The latest installment in the planned trilogy follows Max, who is busy reinventing himself after losing everything, and Angela, who is busy in
Slide begins with Max Fisher at rock bottom. He wakes up after a world class drunk in a hotel in
The authors’ aim, however, is not to make a point. They are out to have fun. Max was not created to make the reader contemplate the evils of capitalism or the insidious distortion of values that celebrity culture produces. Bruen and Starr set out to see how far they could push a stereotype. Max’s story not only satirizes American culture, it also satirizes noir. In noir, a character is usually undone by his desire. He wants money. He wants the woman. He wants peace of mind. When a noir character goes after those things, breaking society’s rules in the process, he is destroyed. In that sense, noir is a very conservative genre. The protagonist must suffer for his misdeeds. Not so with Max. He is greedy, gluttonous, slothful, lustful, prideful, wrathful and envious, and he still he slides by. People die because of his actions and he feels nothing. His existence a testament to the absurdity of the idea of justice.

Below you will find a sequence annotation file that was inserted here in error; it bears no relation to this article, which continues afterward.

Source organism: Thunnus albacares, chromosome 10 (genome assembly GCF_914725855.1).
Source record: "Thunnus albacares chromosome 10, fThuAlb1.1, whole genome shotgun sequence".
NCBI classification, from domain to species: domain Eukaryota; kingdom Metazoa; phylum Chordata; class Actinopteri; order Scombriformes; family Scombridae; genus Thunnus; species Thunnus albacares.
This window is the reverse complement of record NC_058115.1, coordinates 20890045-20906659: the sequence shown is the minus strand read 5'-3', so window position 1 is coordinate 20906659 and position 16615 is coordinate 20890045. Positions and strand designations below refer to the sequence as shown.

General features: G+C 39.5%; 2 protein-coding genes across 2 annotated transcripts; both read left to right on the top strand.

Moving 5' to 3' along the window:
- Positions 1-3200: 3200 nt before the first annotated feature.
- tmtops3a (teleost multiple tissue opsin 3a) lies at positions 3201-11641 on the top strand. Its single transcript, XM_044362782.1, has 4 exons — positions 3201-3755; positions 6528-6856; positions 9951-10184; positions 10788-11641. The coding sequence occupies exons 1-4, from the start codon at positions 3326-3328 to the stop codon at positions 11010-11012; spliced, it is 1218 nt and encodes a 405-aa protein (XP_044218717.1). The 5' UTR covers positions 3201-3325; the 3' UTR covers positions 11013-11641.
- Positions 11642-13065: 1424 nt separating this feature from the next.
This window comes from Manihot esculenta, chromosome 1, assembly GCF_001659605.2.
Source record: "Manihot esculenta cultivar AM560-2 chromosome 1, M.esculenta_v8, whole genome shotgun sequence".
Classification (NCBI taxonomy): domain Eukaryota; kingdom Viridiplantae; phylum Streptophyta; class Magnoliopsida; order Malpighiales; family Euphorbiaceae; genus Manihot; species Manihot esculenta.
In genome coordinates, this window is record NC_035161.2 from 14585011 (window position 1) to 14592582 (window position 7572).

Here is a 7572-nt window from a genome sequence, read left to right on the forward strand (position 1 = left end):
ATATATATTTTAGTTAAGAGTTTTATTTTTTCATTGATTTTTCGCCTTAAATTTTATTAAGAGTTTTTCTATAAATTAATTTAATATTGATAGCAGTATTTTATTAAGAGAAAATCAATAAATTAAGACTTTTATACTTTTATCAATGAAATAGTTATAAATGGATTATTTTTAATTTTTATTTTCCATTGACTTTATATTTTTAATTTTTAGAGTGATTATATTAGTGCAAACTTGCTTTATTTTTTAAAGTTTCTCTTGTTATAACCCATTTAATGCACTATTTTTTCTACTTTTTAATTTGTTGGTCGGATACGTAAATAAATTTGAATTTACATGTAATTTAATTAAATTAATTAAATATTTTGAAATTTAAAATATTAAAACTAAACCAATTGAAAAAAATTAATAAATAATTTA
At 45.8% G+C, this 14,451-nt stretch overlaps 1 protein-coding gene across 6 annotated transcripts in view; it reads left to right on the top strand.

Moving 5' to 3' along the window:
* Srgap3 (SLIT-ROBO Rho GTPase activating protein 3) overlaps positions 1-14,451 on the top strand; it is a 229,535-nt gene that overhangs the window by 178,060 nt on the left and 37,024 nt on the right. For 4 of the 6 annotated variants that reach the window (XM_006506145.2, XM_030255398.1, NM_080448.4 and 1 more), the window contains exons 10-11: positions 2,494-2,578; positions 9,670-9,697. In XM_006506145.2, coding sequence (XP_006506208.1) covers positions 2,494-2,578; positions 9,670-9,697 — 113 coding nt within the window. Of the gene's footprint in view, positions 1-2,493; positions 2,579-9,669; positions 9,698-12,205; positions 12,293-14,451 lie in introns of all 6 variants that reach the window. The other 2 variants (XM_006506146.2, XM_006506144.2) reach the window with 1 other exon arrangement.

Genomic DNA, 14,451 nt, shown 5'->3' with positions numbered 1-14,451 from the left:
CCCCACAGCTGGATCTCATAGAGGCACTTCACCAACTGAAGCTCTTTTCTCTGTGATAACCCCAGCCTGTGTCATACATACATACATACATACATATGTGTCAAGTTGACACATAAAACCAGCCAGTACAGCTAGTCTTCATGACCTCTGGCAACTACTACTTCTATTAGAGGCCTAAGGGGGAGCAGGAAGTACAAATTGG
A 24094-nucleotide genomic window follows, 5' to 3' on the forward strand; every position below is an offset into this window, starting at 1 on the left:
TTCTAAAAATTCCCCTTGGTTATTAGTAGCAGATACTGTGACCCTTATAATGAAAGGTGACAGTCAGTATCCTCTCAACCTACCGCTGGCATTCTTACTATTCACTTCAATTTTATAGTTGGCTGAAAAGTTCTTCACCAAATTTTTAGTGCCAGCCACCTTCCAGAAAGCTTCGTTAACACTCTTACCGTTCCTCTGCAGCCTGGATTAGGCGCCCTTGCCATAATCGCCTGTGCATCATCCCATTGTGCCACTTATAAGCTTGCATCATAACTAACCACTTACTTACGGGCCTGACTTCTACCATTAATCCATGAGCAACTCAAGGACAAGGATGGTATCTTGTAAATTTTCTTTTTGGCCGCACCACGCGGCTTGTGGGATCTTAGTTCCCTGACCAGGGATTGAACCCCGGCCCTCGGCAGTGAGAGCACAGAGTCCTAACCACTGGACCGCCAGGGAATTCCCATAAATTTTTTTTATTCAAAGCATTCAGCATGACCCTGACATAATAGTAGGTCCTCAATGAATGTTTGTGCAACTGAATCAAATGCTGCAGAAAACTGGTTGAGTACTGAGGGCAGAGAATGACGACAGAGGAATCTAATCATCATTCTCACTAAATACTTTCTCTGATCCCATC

When Max is hustled into a cop car, headed for a jail cell, he contemplates giving the cops a lock of his hair to sell on Ebay. Prison’s going to be great for his career, he thinks. He’s driven away with a grin on his face. He’s grinning at you, dear reader, because the joke is on you, and it’s pretty fucking funny.